We have two kinds of time commitment once we’re up and running on a “regular” schedule. One is time away from home (which matters because we are away from family and family obligations), the other is the amount of time spent actively working.

I expect time away from home (excluding still photography day trips or other work accomplished in a single day away) to be 3 days a week. A day out, a day of both active and passive recovery, a day back.

There could be additional time away as well. If the Landscapes and Covered Bridges Screen Wallpaper reward gets 2000+ supporters, we will be away from home an additional 2+ weeks photographing all 16 of the covered bridges in Georgia. If that reward gets more than 4000 backers, we’ll be doing all of the covered bridges in Alabama too.

Project Hours of Work Per Week

Starting with the hours that are identical for both of us, we will each be on the trail 20+ hours per person per week. That’s figuring 15 miles per hour. That’s a low end speed for distance riders, but the recumbents won’t be fast and we want to be fairly consistent with travel speed while filming. We may get faster over the course of the project, but we won’t get a lot faster. The 20 hours, or 10 hours per ride day, allows stops for tasks like changing or checking battery packs, memory cards and other equipment as well as things like rest/water, restroom and lunch breaks.That’s 40 project hours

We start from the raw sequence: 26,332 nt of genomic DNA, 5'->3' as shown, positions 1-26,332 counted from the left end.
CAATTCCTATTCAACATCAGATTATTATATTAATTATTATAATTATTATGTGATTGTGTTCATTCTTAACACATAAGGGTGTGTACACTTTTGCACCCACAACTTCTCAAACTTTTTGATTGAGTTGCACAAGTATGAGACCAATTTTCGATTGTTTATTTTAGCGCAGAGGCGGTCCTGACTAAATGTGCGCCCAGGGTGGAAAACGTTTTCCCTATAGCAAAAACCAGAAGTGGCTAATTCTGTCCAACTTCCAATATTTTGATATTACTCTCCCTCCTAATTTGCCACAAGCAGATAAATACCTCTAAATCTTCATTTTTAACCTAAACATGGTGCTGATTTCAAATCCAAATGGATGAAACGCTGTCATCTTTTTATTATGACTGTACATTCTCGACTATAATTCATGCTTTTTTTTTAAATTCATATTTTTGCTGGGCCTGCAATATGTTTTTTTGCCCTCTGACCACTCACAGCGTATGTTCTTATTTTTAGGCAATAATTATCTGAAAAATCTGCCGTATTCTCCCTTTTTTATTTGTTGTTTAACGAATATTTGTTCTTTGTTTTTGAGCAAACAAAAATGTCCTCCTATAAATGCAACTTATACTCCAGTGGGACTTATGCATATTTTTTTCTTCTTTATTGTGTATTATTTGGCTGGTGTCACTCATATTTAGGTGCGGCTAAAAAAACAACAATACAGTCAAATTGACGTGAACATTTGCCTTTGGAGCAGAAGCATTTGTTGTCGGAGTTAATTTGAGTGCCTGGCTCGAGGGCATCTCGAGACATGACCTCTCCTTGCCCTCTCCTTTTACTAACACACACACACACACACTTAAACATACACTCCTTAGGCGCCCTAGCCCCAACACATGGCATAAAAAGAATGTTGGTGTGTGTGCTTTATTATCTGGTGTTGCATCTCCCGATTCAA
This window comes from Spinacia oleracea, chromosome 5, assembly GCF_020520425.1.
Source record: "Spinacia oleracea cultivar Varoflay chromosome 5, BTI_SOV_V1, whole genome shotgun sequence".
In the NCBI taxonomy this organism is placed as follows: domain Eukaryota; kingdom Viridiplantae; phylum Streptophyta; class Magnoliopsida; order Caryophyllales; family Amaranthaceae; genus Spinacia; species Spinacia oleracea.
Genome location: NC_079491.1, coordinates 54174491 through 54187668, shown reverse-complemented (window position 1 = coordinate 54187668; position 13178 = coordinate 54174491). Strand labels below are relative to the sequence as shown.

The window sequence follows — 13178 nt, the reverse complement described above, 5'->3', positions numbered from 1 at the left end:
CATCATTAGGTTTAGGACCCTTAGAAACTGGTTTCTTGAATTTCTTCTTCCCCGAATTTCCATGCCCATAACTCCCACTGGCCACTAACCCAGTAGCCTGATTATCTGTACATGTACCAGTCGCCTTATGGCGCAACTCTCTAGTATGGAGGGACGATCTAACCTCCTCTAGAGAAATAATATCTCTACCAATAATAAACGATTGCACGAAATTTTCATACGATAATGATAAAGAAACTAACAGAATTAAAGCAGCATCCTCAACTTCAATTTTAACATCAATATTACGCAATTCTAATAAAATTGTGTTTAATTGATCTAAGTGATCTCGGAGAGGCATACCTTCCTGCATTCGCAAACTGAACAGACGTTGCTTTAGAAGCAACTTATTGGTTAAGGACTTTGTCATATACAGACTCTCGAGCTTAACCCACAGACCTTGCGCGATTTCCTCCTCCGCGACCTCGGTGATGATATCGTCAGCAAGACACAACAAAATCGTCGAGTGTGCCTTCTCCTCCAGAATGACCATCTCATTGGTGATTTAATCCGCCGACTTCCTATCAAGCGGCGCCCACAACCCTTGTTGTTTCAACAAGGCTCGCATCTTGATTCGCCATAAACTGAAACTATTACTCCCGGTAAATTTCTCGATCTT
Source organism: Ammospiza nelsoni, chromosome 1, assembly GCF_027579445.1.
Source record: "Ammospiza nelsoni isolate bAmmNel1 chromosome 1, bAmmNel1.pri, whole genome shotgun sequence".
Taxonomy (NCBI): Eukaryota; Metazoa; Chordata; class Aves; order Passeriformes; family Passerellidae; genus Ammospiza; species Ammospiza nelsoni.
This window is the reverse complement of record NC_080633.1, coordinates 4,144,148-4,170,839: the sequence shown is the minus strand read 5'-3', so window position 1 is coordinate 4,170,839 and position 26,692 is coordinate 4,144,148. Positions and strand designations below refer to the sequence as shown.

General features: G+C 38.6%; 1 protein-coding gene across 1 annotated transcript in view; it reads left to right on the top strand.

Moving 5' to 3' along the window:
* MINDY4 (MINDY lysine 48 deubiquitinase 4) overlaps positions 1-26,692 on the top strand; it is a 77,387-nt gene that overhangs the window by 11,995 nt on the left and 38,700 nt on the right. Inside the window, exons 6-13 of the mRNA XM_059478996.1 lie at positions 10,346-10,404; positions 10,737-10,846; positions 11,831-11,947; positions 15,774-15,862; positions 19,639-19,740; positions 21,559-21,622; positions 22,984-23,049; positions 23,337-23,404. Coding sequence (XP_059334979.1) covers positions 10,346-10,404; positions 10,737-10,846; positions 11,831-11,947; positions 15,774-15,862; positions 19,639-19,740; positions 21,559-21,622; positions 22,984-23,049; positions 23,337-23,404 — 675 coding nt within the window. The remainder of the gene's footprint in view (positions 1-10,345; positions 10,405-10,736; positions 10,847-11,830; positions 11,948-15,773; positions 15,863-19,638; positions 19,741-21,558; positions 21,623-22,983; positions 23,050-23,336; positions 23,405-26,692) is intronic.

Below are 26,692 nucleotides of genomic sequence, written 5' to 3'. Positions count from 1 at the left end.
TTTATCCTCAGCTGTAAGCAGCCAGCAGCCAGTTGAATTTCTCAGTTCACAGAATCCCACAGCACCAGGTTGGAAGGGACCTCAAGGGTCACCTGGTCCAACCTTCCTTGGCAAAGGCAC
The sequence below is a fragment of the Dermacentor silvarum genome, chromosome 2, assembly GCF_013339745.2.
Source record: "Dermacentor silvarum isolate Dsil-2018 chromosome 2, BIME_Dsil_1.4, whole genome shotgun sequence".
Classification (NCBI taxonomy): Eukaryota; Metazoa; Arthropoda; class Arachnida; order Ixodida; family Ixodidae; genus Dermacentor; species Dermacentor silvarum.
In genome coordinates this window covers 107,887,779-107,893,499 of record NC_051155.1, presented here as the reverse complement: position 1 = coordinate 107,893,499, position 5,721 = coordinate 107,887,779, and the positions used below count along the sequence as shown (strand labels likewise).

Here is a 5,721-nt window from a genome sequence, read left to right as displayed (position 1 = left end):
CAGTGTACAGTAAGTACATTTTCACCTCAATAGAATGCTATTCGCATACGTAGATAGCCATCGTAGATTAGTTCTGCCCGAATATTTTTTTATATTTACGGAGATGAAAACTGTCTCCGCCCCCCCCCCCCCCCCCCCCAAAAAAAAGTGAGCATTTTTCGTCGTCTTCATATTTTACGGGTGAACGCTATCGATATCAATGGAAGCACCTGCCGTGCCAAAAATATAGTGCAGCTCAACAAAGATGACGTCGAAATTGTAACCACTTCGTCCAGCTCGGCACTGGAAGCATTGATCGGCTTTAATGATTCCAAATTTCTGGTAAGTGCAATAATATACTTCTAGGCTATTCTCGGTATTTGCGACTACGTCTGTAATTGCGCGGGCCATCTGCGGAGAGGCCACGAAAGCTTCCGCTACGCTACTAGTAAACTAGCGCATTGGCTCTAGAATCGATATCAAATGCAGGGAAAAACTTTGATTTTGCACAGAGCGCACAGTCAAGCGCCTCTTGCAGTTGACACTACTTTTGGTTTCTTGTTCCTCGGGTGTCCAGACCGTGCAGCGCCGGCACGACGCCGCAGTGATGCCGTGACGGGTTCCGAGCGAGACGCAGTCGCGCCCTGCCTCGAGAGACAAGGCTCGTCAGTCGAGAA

We will both write for rewards categories 2 and 3. Those are estimated at 5 hours 45 minutes each for 11.5 project hours, that’s if all of those rewards find supporters. We’ll start that as soon as we’re funded at the lowest level (while we’re acquiring equipment) to front load the work and free up time on the back end if possible. Obligations met also free up brain space.

Commuting to and from the trail on each end, 3.5 hours x 2 people. That’s calculated from home on the front end, and on staying at the lodge on Ft McCLellan and commuting by bicycle on the Anniston end. 7 Project Hours.

Strength Training at the Y (not at the pre-pandemic levels when I’d skip for months sometimes, or the pandemic levels- nothing) this would be on a serious, keep us healthy and riding, go twice a week level. 7 hours each. Sadly, that’s just over 50% commuting time. We may have to change to a different gym to reduce travel time. I’ve avoided changing because the Y offers free or reduced memberships to those in need, and because I’ve been a member for 30 years. I joined when I lived closer to one location that I do to any location now. All gym related decisions are on hold until we Omicron settles though, and whatever wave arrives on its heels. Gyms are among higher transmission locations and new weekly Covid cases are at an all time high in Georgia. The National Guard is on call at testing sites and in hospitals. We could reduce this time block some by doing what we can for strength training at home. Proper equipment is clearly better for strength training though, so for now the time block stays at this level in hope that we can return to the gym for the better strength and preparedness. 14 project hours.